Theranostic Nanoparticles for Targeted Treatment of Pancreatic Cancer
Pancreatic cancer treatment presents one of the biggest challenges in clinical oncology as many patients with advanced pancreatic cancer do not respond to currently available chemotherapies and radiotherapies, and the prognosis for these patients is one of the worst among all cancer types. The overall objective of this project is to develop a multifunctional theranostic nanoparticle platform that combines demonstrated imaging capability and receptor specificity of the nanoparticles with novel designs for tumor-targeted drug delivery. Taking advantage of surface functions and unique pharmacokinetic properties of nanoparticles, this drug delivery platform provides a potential solution for overcoming physical and intrinsic barriers that confer drug resistance in pancreatic cancer. The research team led by Drs. Yang and Mao has developed the magnetic iron oxide nanoparticle (IONP) based nanoconstructs that are targeted to cellular receptors, such as the urokinase plasminogen activator receptor (uPAR). These nanoconstructs have been shown to facilitate drug-carrying nanoparticles' penetration of the tumor endothelial cell layer, the destruction of tumor stromal fibroblasts, and the improvement of intracellular drug delivery by receptor-mediated endocytosis. In this project, the research team will further develop strategies and methods for controlled loading and releasing of single or multiple therapeutic agents, such as chemotherapy drugs, small molecules, and siRNA-expressing DNA cassettes, into the pancreatic cancer cells.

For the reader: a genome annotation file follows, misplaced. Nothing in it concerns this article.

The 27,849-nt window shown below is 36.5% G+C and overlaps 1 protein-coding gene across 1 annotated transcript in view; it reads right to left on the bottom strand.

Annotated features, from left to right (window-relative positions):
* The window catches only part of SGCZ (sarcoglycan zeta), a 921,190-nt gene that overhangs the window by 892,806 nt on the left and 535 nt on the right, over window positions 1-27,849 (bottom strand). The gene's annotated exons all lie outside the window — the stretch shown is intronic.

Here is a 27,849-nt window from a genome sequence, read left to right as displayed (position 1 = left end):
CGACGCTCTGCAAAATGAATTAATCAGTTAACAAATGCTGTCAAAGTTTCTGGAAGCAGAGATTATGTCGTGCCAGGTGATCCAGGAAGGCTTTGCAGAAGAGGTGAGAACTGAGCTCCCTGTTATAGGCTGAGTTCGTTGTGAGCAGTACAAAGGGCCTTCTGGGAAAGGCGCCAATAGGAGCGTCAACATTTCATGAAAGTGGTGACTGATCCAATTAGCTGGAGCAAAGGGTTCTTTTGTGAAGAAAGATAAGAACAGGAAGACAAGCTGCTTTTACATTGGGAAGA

The overarching goal of this research project is to develop a novel theranostic magnetic iron oxide nanoparticle (IONP) platform that enables both tumor-targeted imaging and drug delivery for effective treatment of pancreatic cancer.